All these things inspired me to want to read the book and I thought this would be the core of the story, whether focused on the family as a loving group facing changes together or as people who would find a new connection by sharing the experience of returning. I really thought this would be it and added to the characters mentioned in the blurb, I imagined they would face some problems or some shocks when dealing with an Asian employee who didn't have the same opportunities and a family member with different points of view and notions of what was right or wrong.
Well, the focus of the story is actually the characters' secrets and insecurities. Lina spends the whole book explaining why her arranged marriage is the way it is and how she felt she was in love with her husband's brother and Wei is an workaholic who can't seem to be able to communicate with his wife and child. I suppose I shouldn't expect a focus on cultural aspects just because it's a different culture from mine and that apparently mundane issues would be so important but, alas, it feels like it was so.
I lost interest in the story as the pages went by. I kept reading so I could talk to my friend about it and I still wanted to know if there was some kind of event or reveal that would surprise me at the end but to be honest, I don't feel it happened and the end was as bland as the beginning. I see the author wanting to convey an idea, a slice of life of a family and how the things from their past influenced several of their choices but apart from one scene or two I don't think anything that matters really took place here and the characters didn't seem to evolve or be affected that much by what was going on. Sure, they would think on things but how that impacted their personalities/behavior, I don't think it showed.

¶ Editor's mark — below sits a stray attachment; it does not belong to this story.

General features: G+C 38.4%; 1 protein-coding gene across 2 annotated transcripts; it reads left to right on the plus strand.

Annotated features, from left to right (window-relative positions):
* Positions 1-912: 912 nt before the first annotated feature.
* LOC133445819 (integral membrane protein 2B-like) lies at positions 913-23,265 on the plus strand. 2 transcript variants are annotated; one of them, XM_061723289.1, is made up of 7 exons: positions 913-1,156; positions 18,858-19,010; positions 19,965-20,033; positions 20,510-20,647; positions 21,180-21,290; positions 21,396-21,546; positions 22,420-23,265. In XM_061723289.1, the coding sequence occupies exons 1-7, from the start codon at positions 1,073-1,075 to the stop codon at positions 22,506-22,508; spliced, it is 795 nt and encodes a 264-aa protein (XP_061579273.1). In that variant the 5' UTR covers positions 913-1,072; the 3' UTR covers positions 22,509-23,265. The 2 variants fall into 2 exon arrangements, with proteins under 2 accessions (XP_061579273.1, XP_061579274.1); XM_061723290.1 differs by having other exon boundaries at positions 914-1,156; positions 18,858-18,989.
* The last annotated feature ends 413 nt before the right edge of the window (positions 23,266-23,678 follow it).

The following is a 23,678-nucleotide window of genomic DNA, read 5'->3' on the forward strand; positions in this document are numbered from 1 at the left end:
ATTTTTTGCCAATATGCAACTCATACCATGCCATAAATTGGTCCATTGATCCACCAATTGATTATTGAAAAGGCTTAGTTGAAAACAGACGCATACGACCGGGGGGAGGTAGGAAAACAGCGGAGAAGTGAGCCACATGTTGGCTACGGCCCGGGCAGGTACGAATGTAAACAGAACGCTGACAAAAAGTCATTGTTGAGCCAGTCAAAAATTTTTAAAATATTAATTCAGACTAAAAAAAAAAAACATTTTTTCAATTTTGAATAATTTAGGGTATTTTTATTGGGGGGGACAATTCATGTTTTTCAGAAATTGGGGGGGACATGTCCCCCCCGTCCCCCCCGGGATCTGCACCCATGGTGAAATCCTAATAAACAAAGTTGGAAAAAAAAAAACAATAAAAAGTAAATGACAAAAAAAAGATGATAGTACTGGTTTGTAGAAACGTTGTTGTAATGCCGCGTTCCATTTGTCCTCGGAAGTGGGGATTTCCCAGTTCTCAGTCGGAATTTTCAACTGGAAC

If the characters don't see to have any kind of break through, what is the goal here, I wonder.... just a sharing of how expectations and cultural traditions might impact someone's choices? Not really, perhaps more an impact on their feelings about the whole thing but I was quite bored by how flat the characters' remained until the end, as if being part of this story was not even relevant, much less special.
The execution felt a little weak, some things weren't developed well, other things took too long and went nowhere (like setting up some idea/ situation and then nothing comes out of it), the author seemed to want to convey tension and uncomfortable relationships but the book ended before anything could reach any sort of climax. the things being shared, Lina's secret feelings and all that felt very thin if one looks at this as a drama she could not avoid. Some chapters were a little boring.
I was not impressed with this, I really thought the story would go on a different rout, based on the blurb. I thought it would also include a lot more Sunny, the housekeeper turned babysitter, and although I wasn't expecting a focus on romance, I feel the character's relationships were not explored well enough and the rest felt too bland. I think this will not be a book I'll remember much of in a few weeks.